My brother and sister, with their respective spouses, were in town recently en-route to Laos, stopping over in the Big Mango for a few days. While here, the guys had a boys night out at Rajadamnern Stadium, watching the Muay Thai fights. While I am not a die hard fan of the sport I often went along to the fights at MBK on Wednesday nights, but they have been discontinued.
It’s a long time since I have been to Rajadamnern Stadium, as it is not the easiest place to get to (unless you are staying near KSR).
From their hotel near Asoke we had to get a long slow taxi ride through peak hour traffic. Our taxi driver turned out to be an ex-boxer himself, and after the usual “where you come from” questions I found out that he happened to come from a village just down the road from my girlfriend’s home. He originally wanted an exorbitant off-the-meter price which I negotiated down to something reasonable, only for the brother in law to later pay and tip him more than he originally asked for ….. **** tourists !
The guys wanted to sit ringside, so I booked our seats online and got seats right alongside the red corner, at 2000฿ each . The cheapest seats, way back in the third tier, are listed as 1000baht online, somehow I think that is a “special” price for people with white faces ….I’m sure the locals don’t pay anywhere near that. I don’t think that management would want you to stand up there with all the illegal gambling happening around you 🙂
2000 baht ringside, much cheaper behind the wire mesh on the upper levels.
I don’t think the fights on that Monday night were of the best quality but it was entertaining enough for my brother and brother-in-law. The crowd and the boxers’ supporters do get involved, and make for a good crowd atmosphere.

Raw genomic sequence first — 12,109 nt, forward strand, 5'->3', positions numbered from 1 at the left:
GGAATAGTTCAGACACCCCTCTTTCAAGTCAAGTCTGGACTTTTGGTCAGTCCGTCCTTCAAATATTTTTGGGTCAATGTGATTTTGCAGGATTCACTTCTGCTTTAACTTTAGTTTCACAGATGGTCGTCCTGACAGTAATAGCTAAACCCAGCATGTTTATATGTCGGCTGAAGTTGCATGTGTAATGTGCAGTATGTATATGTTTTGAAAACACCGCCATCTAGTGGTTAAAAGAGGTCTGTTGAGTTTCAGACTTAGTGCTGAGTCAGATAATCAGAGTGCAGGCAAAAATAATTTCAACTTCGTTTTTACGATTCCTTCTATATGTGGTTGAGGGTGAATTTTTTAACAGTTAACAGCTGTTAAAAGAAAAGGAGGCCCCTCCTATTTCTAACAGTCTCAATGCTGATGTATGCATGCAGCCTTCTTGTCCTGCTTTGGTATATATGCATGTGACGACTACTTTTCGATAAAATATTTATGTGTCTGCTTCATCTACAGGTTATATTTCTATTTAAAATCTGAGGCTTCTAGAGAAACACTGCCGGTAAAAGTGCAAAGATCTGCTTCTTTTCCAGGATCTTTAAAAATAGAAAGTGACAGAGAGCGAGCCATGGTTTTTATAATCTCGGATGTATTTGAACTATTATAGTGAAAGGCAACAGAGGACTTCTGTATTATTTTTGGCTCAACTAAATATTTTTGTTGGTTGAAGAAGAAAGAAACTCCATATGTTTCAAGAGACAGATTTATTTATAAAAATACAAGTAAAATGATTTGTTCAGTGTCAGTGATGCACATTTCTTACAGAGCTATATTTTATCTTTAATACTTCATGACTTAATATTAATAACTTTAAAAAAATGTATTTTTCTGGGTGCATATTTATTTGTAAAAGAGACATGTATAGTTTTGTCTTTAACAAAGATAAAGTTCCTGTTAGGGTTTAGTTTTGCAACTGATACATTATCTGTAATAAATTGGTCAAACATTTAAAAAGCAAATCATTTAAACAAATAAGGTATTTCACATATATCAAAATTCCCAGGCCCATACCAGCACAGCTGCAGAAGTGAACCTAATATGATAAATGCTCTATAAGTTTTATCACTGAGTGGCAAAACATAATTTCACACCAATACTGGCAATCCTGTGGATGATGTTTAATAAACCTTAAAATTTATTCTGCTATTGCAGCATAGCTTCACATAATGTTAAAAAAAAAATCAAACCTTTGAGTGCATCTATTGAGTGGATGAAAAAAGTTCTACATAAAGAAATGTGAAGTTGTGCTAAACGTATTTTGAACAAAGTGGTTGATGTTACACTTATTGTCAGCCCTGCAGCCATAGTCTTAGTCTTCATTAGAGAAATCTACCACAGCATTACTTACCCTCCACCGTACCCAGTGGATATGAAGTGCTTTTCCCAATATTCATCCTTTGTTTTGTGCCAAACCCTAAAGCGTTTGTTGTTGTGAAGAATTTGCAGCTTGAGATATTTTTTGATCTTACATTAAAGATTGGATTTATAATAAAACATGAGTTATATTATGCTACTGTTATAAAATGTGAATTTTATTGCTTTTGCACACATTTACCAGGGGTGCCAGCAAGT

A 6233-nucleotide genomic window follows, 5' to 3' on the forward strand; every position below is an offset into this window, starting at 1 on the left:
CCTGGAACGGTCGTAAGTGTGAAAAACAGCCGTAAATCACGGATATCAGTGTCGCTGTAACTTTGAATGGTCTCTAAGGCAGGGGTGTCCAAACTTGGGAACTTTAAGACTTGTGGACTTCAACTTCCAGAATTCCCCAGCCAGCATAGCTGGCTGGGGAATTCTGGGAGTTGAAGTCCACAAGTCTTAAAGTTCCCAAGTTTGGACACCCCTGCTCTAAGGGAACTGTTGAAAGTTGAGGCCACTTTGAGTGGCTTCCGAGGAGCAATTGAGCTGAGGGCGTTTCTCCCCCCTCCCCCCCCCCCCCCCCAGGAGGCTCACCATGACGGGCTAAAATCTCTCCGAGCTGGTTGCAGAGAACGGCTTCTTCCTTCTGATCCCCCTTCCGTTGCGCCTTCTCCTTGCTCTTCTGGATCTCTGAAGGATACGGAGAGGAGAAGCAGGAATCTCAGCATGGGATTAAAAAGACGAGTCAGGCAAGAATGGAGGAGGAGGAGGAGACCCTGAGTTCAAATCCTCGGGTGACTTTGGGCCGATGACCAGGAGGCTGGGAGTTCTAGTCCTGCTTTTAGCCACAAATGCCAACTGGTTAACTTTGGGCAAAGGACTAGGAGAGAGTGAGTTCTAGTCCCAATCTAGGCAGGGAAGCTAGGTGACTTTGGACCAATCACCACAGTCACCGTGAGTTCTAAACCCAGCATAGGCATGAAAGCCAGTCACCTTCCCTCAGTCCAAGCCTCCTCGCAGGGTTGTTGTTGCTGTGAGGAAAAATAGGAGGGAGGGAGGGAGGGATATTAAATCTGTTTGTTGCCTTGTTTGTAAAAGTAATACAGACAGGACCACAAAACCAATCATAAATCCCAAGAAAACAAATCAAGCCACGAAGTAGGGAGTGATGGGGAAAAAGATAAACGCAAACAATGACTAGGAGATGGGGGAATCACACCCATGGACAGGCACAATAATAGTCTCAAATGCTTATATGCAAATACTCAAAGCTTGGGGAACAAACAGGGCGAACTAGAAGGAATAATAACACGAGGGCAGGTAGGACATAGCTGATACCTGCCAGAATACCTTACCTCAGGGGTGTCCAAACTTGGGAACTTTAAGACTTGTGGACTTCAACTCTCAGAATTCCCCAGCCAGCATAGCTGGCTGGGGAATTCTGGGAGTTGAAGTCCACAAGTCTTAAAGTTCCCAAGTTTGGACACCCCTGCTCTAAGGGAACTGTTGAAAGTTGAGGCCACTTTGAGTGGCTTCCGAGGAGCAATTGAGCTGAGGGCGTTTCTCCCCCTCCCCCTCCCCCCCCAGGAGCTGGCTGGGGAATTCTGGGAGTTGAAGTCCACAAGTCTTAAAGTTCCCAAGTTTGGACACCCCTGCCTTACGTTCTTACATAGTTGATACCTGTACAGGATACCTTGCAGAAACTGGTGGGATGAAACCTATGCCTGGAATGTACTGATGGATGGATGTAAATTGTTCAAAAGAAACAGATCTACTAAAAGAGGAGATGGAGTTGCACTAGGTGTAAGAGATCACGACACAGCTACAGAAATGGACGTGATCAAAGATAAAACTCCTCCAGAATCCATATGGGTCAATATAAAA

“Wai Kruu” …paying respect to trainers and the sport.
Part of the pre-bout “wai kruu”
Although the ringside seats are good for atmosphere they are not the best for photography as the ropes get in the way. At MBK I used to be able to stand right next to the ring and shoot through the ropes, at Rajadamnern you might be better off getting into the second class area so that you could shoot down onto the action.
I only took my little compact camera so I had to stick down close to the ring.
Rajadamnern (or Ratchadamnoen) Stadium is the oldest muay thai stadium in Bangkok, opened way back in 1945, so not surprisingly it is in the old part of town. Rather than the long taxi ride we had, probably the best way for most tourists to get there would be either MRT subway to Hualamphong or BTS skytrain to National stadium or Phayathai stations and then a relatively short and quick taxi ride. If you are staying in the Khao Sarn Road area it is just about walkable.
Fights are on at 6.30pm Monday, Wednesday, Thursday and Sundays. Other nights they are at the new Lumphini stadium, way out in the north of the city.
Tickets can be booked online at http://rajadamnern.com/ but unless you want to get absolutely ringside it’s usually not really necessary to book ahead for most nights. Even if you are not a fan of the martial arts the whole experience of a fight night at Rajadamnern might make it worth the trip ?